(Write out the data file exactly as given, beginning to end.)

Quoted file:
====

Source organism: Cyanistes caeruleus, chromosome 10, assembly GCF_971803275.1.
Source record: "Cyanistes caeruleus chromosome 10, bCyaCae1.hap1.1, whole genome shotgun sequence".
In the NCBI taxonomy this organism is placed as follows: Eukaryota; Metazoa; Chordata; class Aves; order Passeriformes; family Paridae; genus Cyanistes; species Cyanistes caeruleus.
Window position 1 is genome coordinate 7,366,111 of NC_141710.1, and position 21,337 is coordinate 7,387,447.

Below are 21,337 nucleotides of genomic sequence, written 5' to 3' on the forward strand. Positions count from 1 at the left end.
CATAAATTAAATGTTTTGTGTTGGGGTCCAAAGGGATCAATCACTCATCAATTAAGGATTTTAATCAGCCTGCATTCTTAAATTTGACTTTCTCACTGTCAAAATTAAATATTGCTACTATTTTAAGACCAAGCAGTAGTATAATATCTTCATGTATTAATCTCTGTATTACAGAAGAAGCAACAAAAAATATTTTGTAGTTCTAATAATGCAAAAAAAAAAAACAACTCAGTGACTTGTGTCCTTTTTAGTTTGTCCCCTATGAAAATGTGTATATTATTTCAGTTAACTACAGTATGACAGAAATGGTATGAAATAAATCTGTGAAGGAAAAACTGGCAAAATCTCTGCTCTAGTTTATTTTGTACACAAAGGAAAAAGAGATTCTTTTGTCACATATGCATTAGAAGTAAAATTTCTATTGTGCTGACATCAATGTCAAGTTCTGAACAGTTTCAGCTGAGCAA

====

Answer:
Source organism: Cyanistes caeruleus, chromosome 10, assembly GCF_971803275.1.
Source record: "Cyanistes caeruleus chromosome 10, bCyaCae1.hap1.1, whole genome shotgun sequence".
In the NCBI taxonomy this organism is placed as follows: Eukaryota; Metazoa; Chordata; class Aves; order Passeriformes; family Paridae; genus Cyanistes; species Cyanistes caeruleus.
Window position 1 is genome coordinate 7,366,111 of NC_141710.1, and position 21,337 is coordinate 7,387,447.

Below are 21,337 nucleotides of genomic sequence, written 5' to 3' on the forward strand. Positions count from 1 at the left end.
CATAAATTAAATGTTTTGTGTTGGGGTCCAAAGGGATCAATCACTCATCAATTAAGGATTTTAATCAGCCTGCATTCTTAAATTTGACTTTCTCACTGTCAAAATTAAATATTGCTACTATTTTAAGACCAAGCAGTAGTATAATATCTTCATGTATTAATCTCTGTATTACAGAAGAAGCAACAAAAAATATTTTGTAGTTCTAATAATGCAAAAAAAAAAAACAACTCAGTGACTTGTGTCCTTTTTAGTTTGTCCCCTATGAAAATGTGTATATTATTTCAGTTAACTACAGTATGACAGAAATGGTATGAAATAAATCTGTGAAGGAAAAACTGGCAAAATCTCTGCTCTAGTTTATTTTGTACACAAAGGAAAAAGAGATTCTTTTGTCACATATGCATTAGAAGTAAAATTTCTATTGTGCTGACATCAATGTCAAGTTCTGAACAGTTTCAGCTGAGCAA